medical reasons but was refused bernie madoff leaves behind no fortune 170000000000 dollars in assets seized by the government there's only his wife ruth and what he described at sentencing as a legacy of shame his name now synonymous with wall street. kristen salumi al-jazeera new york. still ahead in this news hour coming back to life after kovi crowds returned to the streets of the occupied east jerusalem on the 1st night of ramadan and then sports we're going to have the latest from tokyo as the city marks the $100.00 day countdown to the start of the olympic games.
the earth. the air muslims in occupied east jerusalem have been celebrating the 1st night of ramadan with prayers inside the al aqsa mosque it's a very different picture from last year when covert restrictions meant the site was closed to worshippers during islam's holy month harry false it joined the crowds nearby. the 1st night of ramadan and drew slim's old city is bustling a year of coronavirus and the accompanying restrictions took a heavy toll on lives and livelihoods here this has the air of relief and celebration with a common destination in sight last year we were all abandoned to come to our luck some of this year 100 and we are all allowed to go hopefully until the end of the
month we can go because then a little bit last year we stayed at home there were no prayer is this yet is life there are people there are sweet there is. initially the israeli vaccination campaign struggled to find take up in occupied east jerusalem but recently the vaccination numbers have been going up at the same time as coded cases have been in steep decline allowing for an ever greater reopening there's a real sense of joy of release here in the streets around the ark's a mosque and that in large part is explained by the ability once again to pray during ramadan at islams 3rd holiest site but it's also about the ability to experience together with friends families neighbors this very important time of the year after a year of pandemic. last year's ramadan came at the end of the fall 1st coded lockdown with some restrictions on movement remaining in iraq so close to worshippers this time the crowds are back the mosques islamic trust is still instructing those going for prez to wear masks and maintain distance and so far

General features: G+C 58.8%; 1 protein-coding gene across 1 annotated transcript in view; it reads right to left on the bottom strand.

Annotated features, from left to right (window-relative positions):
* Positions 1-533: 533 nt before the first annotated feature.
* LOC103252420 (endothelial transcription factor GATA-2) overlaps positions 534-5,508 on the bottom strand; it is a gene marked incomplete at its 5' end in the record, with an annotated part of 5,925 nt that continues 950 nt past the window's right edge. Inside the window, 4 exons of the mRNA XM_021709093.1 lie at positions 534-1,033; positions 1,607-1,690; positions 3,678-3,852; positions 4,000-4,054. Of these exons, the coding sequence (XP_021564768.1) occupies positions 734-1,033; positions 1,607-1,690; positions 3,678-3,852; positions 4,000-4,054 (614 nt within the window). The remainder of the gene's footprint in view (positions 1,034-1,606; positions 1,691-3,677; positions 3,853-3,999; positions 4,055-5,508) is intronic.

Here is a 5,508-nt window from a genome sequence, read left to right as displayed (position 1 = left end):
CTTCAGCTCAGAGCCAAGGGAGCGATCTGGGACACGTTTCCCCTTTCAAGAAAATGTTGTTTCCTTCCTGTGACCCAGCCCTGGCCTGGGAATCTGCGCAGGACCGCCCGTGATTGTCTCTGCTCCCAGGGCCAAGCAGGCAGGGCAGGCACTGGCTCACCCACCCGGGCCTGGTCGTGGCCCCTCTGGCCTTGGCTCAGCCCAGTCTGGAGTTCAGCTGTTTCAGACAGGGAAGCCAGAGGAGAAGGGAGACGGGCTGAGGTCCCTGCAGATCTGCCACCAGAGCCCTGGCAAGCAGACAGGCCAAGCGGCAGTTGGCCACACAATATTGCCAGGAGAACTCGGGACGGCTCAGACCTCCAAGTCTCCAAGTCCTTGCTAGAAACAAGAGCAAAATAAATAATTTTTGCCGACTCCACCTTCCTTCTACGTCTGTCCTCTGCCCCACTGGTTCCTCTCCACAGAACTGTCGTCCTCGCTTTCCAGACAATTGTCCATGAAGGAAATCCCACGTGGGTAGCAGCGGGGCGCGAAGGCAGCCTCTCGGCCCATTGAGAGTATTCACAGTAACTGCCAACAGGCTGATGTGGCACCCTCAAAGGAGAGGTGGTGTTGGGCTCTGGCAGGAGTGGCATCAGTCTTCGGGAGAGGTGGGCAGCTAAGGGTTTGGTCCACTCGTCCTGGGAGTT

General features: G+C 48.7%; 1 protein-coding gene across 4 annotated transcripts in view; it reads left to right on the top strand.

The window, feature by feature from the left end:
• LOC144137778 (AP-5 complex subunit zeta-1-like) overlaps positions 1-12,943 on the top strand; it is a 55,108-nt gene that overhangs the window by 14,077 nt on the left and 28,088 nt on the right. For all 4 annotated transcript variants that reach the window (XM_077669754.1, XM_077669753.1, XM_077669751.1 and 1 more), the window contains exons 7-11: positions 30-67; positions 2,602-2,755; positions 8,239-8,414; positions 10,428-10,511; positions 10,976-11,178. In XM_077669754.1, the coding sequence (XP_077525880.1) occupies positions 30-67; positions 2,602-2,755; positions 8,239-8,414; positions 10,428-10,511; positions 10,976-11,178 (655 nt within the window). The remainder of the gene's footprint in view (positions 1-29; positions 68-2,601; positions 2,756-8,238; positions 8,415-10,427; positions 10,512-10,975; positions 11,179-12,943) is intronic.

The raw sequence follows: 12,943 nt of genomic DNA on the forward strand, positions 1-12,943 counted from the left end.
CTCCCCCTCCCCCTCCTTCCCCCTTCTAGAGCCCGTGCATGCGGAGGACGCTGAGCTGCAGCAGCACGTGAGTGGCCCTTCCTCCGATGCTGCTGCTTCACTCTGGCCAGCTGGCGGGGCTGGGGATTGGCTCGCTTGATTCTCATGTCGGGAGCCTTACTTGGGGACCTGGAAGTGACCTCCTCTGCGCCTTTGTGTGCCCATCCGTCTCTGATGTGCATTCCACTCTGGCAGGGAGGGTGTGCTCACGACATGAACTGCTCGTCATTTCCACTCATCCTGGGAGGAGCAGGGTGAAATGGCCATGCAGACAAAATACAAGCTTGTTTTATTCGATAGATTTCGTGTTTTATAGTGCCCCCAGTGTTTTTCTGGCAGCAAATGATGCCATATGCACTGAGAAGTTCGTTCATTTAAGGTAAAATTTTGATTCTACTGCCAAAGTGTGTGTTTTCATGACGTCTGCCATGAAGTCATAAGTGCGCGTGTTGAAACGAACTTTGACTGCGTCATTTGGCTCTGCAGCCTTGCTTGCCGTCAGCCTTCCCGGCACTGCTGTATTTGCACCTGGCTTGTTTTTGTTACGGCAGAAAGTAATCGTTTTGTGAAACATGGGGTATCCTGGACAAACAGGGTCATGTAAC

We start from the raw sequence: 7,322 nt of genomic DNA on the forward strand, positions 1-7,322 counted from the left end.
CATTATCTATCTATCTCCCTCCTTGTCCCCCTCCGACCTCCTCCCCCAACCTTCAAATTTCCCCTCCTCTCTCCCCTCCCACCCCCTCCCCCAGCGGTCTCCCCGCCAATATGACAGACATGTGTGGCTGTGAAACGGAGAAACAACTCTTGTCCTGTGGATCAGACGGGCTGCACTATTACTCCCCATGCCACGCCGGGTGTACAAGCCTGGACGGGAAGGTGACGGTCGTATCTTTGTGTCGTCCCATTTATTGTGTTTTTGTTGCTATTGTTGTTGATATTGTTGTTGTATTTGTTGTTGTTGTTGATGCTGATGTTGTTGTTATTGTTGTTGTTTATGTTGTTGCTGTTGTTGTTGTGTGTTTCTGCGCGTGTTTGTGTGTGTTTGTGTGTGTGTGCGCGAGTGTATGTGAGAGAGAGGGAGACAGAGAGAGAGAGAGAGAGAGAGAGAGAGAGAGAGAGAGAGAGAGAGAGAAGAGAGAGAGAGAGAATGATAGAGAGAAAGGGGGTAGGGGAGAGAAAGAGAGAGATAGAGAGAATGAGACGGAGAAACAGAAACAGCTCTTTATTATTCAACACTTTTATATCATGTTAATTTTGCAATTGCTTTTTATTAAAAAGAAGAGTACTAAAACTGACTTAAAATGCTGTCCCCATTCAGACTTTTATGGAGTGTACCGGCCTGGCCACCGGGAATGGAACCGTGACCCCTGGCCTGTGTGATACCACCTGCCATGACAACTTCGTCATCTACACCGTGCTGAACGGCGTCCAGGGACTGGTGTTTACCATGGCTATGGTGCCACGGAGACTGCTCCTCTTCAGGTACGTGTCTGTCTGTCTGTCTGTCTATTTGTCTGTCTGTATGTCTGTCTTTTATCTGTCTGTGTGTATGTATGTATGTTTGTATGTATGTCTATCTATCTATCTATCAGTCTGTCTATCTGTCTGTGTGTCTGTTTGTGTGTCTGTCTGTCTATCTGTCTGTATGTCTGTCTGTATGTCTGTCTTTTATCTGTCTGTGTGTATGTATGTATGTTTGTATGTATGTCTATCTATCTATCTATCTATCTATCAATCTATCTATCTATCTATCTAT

israel is allowing only $10000.00 vaccinated palestinians from the occupied west bank to enter for friday prayers nonetheless for the old city's merchants and snack vendors there is hope that after a bleak year this year is different. we will break into war reckon to life will. this will be a month to savor every force it out easier occupied east jerusalem. now it's time for the sport here. barbara thanks so much well madrid are returning to the champions league semifinals after a 2 season absence comes after holding liverpool to a draw at anfield the $2900.00 champions did create chances but muhammad salla berto from a no and saudia money couldn't manage a goal it finished no mill around madrid go through 31 on aggregate and liverpool's last chance at a trophy for this year is over but before the game